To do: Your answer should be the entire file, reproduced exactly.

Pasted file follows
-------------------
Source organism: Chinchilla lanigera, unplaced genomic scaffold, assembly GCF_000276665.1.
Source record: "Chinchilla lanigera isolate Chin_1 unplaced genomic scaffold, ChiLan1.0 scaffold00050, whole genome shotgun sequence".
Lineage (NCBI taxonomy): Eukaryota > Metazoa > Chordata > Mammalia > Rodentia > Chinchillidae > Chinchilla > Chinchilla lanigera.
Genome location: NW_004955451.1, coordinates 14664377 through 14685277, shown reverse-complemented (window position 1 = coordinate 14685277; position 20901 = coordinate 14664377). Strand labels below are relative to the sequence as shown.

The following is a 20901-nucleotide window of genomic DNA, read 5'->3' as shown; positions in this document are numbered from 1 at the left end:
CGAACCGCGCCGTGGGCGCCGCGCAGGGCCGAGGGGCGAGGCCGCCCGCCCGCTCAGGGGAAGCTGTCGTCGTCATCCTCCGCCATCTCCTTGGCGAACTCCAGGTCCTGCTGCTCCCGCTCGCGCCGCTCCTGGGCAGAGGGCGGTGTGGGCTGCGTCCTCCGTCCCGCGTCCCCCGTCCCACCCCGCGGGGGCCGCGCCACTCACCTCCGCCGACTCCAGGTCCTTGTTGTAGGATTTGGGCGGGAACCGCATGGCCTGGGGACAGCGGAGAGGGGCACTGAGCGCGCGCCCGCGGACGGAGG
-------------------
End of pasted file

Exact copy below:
Source organism: Chinchilla lanigera, unplaced genomic scaffold, assembly GCF_000276665.1.
Source record: "Chinchilla lanigera isolate Chin_1 unplaced genomic scaffold, ChiLan1.0 scaffold00050, whole genome shotgun sequence".
Lineage (NCBI taxonomy): Eukaryota > Metazoa > Chordata > Mammalia > Rodentia > Chinchillidae > Chinchilla > Chinchilla lanigera.
Genome location: NW_004955451.1, coordinates 14664377 through 14685277, shown reverse-complemented (window position 1 = coordinate 14685277; position 20901 = coordinate 14664377). Strand labels below are relative to the sequence as shown.

The following is a 20901-nucleotide window of genomic DNA, read 5'->3' as shown; positions in this document are numbered from 1 at the left end:
CGAACCGCGCCGTGGGCGCCGCGCAGGGCCGAGGGGCGAGGCCGCCCGCCCGCTCAGGGGAAGCTGTCGTCGTCATCCTCCGCCATCTCCTTGGCGAACTCCAGGTCCTGCTGCTCCCGCTCGCGCCGCTCCTGGGCAGAGGGCGGTGTGGGCTGCGTCCTCCGTCCCGCGTCCCCCGTCCCACCCCGCGGGGGCCGCGCCACTCACCTCCGCCGACTCCAGGTCCTTGTTGTAGGATTTGGGCGGGAACCGCATGGCCTGGGGACAGCGGAGAGGGGCACTGAGCGCGCGCCCGCGGACGGAGG